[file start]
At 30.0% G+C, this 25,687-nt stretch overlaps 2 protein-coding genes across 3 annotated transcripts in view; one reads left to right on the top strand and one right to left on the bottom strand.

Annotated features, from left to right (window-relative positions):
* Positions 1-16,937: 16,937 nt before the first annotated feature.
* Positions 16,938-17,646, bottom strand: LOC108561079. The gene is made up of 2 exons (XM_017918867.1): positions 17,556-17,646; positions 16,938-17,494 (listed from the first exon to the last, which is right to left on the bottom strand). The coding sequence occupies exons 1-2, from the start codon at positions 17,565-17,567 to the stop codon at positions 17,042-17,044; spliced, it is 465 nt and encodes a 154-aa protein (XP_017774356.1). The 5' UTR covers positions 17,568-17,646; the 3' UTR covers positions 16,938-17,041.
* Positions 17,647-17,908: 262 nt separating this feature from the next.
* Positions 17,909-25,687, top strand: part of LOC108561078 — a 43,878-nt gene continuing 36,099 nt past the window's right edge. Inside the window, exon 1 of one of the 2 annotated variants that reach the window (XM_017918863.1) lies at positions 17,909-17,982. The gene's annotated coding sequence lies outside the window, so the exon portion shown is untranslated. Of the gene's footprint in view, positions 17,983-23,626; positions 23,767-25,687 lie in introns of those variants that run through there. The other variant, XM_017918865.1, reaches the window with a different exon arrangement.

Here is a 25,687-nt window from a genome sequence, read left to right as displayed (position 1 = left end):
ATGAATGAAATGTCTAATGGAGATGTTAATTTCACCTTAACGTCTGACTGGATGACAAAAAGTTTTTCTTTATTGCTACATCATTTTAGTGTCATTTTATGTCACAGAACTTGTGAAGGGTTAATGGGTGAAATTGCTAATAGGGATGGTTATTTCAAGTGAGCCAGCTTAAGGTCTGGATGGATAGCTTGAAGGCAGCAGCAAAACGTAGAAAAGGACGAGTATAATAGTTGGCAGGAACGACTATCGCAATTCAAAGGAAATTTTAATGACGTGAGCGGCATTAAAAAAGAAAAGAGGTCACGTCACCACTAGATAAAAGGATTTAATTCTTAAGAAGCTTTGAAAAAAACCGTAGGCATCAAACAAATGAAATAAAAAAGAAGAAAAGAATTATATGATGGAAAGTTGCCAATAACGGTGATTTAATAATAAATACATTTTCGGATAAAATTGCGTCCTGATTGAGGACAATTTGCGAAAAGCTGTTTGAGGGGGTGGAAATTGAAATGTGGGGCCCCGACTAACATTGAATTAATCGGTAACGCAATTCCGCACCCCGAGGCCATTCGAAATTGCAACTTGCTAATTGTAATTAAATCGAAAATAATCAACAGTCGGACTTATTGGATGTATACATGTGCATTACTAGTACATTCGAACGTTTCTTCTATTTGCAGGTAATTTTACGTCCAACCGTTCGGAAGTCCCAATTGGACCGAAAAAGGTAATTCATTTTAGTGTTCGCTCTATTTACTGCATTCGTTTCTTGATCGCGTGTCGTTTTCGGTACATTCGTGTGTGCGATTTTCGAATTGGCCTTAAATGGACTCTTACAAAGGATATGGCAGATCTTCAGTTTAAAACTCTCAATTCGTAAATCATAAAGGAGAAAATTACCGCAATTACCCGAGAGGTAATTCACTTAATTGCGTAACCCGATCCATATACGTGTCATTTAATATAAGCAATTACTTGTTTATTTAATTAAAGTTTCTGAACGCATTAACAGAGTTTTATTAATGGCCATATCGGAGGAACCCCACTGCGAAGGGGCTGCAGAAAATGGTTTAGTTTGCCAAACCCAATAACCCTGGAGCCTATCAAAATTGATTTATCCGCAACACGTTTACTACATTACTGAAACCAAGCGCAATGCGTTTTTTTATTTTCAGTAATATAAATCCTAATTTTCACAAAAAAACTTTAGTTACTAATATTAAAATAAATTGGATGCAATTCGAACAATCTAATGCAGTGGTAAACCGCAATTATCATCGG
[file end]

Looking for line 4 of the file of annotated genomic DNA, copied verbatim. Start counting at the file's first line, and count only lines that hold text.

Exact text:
* Positions 16,938-17,646, bottom strand: LOC108561079. The gene is made up of 2 exons (XM_017918867.1): positions 17,556-17,646; positions 16,938-17,494 (listed from the first exon to the last, which is right to left on the bottom strand). The coding sequence occupies exons 1-2, from the start codon at positions 17,565-17,567 to the stop codon at positions 17,042-17,044; spliced, it is 465 nt and encodes a 154-aa protein (XP_017774356.1). The 5' UTR covers positions 17,568-17,646; the 3' UTR covers positions 16,938-17,041.